Political textbooks in a political world: a case-study of an Estonian history textbook
Bentley, James Berkeley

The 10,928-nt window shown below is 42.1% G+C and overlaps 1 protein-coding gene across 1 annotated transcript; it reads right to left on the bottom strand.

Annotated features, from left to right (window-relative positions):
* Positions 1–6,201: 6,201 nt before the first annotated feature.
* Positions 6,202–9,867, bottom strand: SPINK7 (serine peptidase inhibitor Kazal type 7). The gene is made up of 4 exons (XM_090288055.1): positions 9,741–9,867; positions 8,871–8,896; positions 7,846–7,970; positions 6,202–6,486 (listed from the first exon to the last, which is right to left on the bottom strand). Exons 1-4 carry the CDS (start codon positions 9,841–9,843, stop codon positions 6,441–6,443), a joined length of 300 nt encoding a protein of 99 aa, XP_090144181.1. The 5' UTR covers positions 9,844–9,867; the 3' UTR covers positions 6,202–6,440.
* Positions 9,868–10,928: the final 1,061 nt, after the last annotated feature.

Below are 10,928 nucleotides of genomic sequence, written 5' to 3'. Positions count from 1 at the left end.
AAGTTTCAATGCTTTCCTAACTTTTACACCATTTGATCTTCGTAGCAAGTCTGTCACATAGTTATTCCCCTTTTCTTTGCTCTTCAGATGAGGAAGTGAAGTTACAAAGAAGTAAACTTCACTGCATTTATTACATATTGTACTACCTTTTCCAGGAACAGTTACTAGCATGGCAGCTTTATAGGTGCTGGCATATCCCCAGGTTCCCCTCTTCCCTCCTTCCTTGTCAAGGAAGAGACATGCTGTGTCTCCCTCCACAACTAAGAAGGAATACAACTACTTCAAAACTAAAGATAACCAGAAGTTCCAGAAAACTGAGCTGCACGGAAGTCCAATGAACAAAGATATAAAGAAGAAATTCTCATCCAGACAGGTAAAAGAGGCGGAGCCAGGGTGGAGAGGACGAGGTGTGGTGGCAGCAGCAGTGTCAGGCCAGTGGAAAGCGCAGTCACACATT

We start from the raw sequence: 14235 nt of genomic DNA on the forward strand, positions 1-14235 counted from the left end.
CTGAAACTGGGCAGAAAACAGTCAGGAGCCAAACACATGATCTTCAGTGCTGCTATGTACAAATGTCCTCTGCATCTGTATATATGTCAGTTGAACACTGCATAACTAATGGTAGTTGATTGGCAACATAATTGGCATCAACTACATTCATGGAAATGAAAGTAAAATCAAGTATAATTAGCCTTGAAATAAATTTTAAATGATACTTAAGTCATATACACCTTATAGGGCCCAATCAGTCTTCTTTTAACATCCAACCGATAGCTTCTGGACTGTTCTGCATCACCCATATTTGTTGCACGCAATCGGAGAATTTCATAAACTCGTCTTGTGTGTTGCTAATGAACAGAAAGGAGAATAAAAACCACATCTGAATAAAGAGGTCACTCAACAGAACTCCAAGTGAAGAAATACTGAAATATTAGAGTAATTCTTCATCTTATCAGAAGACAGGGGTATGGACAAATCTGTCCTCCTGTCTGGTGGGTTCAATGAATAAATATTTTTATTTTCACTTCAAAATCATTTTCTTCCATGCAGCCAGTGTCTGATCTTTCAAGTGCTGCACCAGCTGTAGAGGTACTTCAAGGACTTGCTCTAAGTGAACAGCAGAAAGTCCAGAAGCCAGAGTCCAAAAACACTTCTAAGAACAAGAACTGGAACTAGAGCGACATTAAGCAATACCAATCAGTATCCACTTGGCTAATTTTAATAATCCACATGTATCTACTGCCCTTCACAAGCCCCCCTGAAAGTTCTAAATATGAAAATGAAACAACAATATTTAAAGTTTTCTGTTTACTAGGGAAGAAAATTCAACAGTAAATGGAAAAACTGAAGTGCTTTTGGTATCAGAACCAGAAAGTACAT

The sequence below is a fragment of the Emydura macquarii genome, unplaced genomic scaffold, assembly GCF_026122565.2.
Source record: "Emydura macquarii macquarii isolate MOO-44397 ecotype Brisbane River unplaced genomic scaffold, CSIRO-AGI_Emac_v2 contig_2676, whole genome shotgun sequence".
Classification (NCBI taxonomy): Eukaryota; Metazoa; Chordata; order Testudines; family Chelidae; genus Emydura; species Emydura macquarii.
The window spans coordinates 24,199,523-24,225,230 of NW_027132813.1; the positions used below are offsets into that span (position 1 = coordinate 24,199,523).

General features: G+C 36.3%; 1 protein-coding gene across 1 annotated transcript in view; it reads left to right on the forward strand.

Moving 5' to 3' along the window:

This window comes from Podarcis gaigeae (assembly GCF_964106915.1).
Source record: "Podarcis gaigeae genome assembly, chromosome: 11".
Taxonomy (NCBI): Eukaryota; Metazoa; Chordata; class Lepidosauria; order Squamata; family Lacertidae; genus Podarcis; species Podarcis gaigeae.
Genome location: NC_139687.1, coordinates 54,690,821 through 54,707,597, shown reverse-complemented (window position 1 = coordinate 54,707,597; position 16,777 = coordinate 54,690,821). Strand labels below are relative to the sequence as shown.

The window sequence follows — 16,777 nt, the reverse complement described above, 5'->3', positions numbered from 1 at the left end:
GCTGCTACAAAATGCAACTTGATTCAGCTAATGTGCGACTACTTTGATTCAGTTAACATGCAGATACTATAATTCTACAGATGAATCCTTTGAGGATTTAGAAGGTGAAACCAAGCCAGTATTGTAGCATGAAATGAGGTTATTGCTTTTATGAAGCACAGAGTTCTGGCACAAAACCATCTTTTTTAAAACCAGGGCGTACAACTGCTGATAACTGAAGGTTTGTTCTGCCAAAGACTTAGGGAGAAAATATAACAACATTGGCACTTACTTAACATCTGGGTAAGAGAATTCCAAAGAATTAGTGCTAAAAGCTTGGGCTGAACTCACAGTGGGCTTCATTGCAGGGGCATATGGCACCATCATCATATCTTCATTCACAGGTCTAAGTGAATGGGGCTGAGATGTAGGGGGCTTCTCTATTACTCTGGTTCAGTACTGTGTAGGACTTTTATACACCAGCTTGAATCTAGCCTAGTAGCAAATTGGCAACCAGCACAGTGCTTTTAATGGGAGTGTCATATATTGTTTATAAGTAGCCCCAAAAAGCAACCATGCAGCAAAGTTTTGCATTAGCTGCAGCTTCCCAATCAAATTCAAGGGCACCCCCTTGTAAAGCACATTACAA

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In the 1990s, the Estonian state was characterized by a relatively rapidly developing political scene. The developments occurred in such a short time period as to render the national history textbook ineffective and thus ill-suited to its perceived use as a tool of socialization into the state, providing an excellent case-study of the limitations of the relationship between textbook and state. This study analyzes the narrative of an Estonian national history textbook produced in the mid 1990s and uses the product of that narrative analysis to map the shifting political winds as represented in the professional rhetoric of the Estonian head-of-state over the course of that textbook’s conception, production, and use in Estonian public high schools: from 1994 through the 1998 school year. The results of this study are an identification of the driving threads of the Estonian historical narrative presented in the textbook and a view of the changing interpretation and reconstruction of that historical narrative by President Lennart Meri over the course of the time period studied.